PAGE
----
Vol­un­teers don’t talk to each other in­side the en­clo­sure to pre­vent the seals from be­com­ing ac­cus­tomed to hu­man voices.

Feed­ing the seals is just the start of the day.

Af­ter check­ing to make sure all the morn­ing’s her­ring was eaten, McDon­ald, Tarsa and Mochida then set to work rins­ing down the pool ar­eas be­fore the seals’ weekly weigh-in.

The old­est of the seals, a 5-year-old named Mea Ola, gained 5 kilo­grams in the past week and a cu­mu­la­tive 70 kilo­grams — about 154 pounds — since com­ing into Ke Kai Ola weigh­ing only 42 kilo­grams.

McDon­ald said the seal was “skin and bones” when she first came to the fa­cil­ity.

“Now, she’s be­gin­ning to look like what she should, and that’s re­ally nice,” McDon­ald said.

Be­tween the daily prep work, feed­ing, waste cleanup and other chores, it’s not an easy job.

“It’s hard work,” Wick­ham said. “It can be very hard work and stinky, smelly work.”

Vol­un­teers agreed.

“It’s chal­leng­ing,” Tarsa said af­ter the day’s work ended. “It’s some­times nasty.”

Re­gard­less, he said, he’s mo­ti­vated by the abil­ity to have a real im­pact on such an en­dan­gered species.

Ke Kai Ola has treated 19 Hawai­ian monk seals since open­ing in 2014, in­clud­ing the four cur­rently be­ing treated there. That means more than 1 per­cent of the en­tire pop­u­la­tion has come through the fa­cil­ity’s doors.

Mak­ing a dif­fer­ence like that is a big driver for Tarsa.

“That and they’re so damn cute,” he added with an­other laugh.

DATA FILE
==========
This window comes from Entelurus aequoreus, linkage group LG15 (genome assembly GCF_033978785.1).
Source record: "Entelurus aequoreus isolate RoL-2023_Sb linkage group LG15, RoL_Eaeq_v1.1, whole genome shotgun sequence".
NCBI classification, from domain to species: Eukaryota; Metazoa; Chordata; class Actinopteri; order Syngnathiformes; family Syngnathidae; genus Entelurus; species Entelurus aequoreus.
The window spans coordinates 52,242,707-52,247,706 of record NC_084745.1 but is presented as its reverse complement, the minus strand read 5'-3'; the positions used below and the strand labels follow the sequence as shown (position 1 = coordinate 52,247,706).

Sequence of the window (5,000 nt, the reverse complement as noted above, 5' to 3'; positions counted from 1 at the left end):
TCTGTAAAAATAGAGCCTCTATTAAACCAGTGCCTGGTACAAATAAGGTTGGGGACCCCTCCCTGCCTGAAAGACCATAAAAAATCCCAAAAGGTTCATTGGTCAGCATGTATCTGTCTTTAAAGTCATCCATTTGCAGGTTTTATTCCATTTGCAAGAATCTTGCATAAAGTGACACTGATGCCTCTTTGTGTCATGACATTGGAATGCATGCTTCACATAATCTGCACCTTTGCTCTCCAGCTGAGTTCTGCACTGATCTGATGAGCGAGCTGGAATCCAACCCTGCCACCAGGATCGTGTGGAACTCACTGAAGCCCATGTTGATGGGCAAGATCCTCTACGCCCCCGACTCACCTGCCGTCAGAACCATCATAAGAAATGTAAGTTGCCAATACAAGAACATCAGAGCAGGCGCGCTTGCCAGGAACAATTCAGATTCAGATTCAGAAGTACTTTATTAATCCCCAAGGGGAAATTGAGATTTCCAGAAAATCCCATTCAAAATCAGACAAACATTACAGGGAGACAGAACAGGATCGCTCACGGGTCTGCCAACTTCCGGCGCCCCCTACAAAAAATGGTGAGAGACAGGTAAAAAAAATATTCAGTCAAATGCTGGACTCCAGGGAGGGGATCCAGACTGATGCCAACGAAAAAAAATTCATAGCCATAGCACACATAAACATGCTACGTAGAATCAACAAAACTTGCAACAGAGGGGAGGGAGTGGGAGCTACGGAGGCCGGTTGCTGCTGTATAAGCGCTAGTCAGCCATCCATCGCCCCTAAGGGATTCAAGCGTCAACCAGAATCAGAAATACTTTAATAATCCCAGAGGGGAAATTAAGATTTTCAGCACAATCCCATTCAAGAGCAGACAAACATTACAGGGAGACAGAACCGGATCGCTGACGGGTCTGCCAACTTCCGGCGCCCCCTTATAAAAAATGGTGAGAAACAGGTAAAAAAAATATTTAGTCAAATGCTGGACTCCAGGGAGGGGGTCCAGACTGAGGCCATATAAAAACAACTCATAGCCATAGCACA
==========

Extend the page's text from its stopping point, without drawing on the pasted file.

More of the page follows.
As cute as they are though, ev­ery­one stressed the im­por­tance of re­mem­ber­ing that the seals aren’t there as pets.

“You’re not ‘hug­ging the an­i­mals,’” McDon­ald said. “We can­not do that. They are not pets; they are wild an­i­mals.”

Tarsa said he makes an ef­fort to avoid cre­at­ing an at­tach­ment with any of the an­i­mals.

“I have trou­ble re­mem­ber­ing their names, and I think that’s just a de­fense mech­a­nism that, you know, I don’t want to have a name and that close of at­tach­ment.”

The seals of­fi­cially are known by tag num­bers, which NOAA gives them not long af­ter they’ve been weaned.

McDon­ald said she, too, tries to learn the tag num­ber be­fore the name. Yet, it’s still a bit­ter­sweet mo­ment when the seals are healthy enough to leave Ke Kai Ola and re­turn to their homes.

“You’re so happy to see that they’re big and fat and healthy and they’re gonna go home and live their nat­u­ral life,” McDon­ald said.

“And then they get put in the con­tain­ers and put on the Coast Guard planes and all of a sud­den you go …,” she added, im­i­tat­ing a cry.

That’s true even for an­i­mals that are more dif­fi­cult than oth­ers, she said.

“If they’re trou­ble, that means they’re fight­ers,” she said. “And if they’re fight­ers, that means they’re go­ing to sur­vive.”

LAURA RUMINSKI/West Hawaii To­day

A 1-year-old male Hawai­ian monk seal takes a nap on the beach next to Bubba Gump’s in Kailua-Kona.